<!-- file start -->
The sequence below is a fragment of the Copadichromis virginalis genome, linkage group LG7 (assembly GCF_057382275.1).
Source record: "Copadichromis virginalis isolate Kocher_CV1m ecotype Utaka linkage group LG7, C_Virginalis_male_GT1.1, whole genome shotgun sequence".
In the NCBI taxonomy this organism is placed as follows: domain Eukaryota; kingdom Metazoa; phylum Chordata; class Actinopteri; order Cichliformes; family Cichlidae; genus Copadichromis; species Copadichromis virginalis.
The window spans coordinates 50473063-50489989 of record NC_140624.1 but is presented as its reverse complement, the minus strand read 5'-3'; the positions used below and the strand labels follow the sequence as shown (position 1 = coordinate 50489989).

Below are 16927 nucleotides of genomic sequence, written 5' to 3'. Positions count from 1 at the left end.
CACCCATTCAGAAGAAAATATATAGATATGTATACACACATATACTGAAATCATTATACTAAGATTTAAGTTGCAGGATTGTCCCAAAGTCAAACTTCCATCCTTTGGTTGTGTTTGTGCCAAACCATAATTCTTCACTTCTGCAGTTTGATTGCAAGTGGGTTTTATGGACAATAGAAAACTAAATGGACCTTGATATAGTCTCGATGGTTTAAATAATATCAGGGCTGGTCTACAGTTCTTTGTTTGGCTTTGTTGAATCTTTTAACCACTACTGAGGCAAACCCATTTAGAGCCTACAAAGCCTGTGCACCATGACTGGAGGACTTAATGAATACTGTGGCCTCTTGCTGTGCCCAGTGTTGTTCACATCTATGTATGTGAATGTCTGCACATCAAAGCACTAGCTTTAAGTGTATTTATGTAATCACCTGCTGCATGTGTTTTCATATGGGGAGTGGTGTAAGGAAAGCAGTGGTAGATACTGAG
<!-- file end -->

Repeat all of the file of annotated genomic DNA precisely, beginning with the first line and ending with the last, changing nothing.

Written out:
The sequence below is a fragment of the Copadichromis virginalis genome, linkage group LG7 (assembly GCF_057382275.1).
Source record: "Copadichromis virginalis isolate Kocher_CV1m ecotype Utaka linkage group LG7, C_Virginalis_male_GT1.1, whole genome shotgun sequence".
In the NCBI taxonomy this organism is placed as follows: domain Eukaryota; kingdom Metazoa; phylum Chordata; class Actinopteri; order Cichliformes; family Cichlidae; genus Copadichromis; species Copadichromis virginalis.
The window spans coordinates 50473063-50489989 of record NC_140624.1 but is presented as its reverse complement, the minus strand read 5'-3'; the positions used below and the strand labels follow the sequence as shown (position 1 = coordinate 50489989).

Below are 16927 nucleotides of genomic sequence, written 5' to 3'. Positions count from 1 at the left end.
CACCCATTCAGAAGAAAATATATAGATATGTATACACACATATACTGAAATCATTATACTAAGATTTAAGTTGCAGGATTGTCCCAAAGTCAAACTTCCATCCTTTGGTTGTGTTTGTGCCAAACCATAATTCTTCACTTCTGCAGTTTGATTGCAAGTGGGTTTTATGGACAATAGAAAACTAAATGGACCTTGATATAGTCTCGATGGTTTAAATAATATCAGGGCTGGTCTACAGTTCTTTGTTTGGCTTTGTTGAATCTTTTAACCACTACTGAGGCAAACCCATTTAGAGCCTACAAAGCCTGTGCACCATGACTGGAGGACTTAATGAATACTGTGGCCTCTTGCTGTGCCCAGTGTTGTTCACATCTATGTATGTGAATGTCTGCACATCAAAGCACTAGCTTTAAGTGTATTTATGTAATCACCTGCTGCATGTGTTTTCATATGGGGAGTGGTGTAAGGAAAGCAGTGGTAGATACTGAG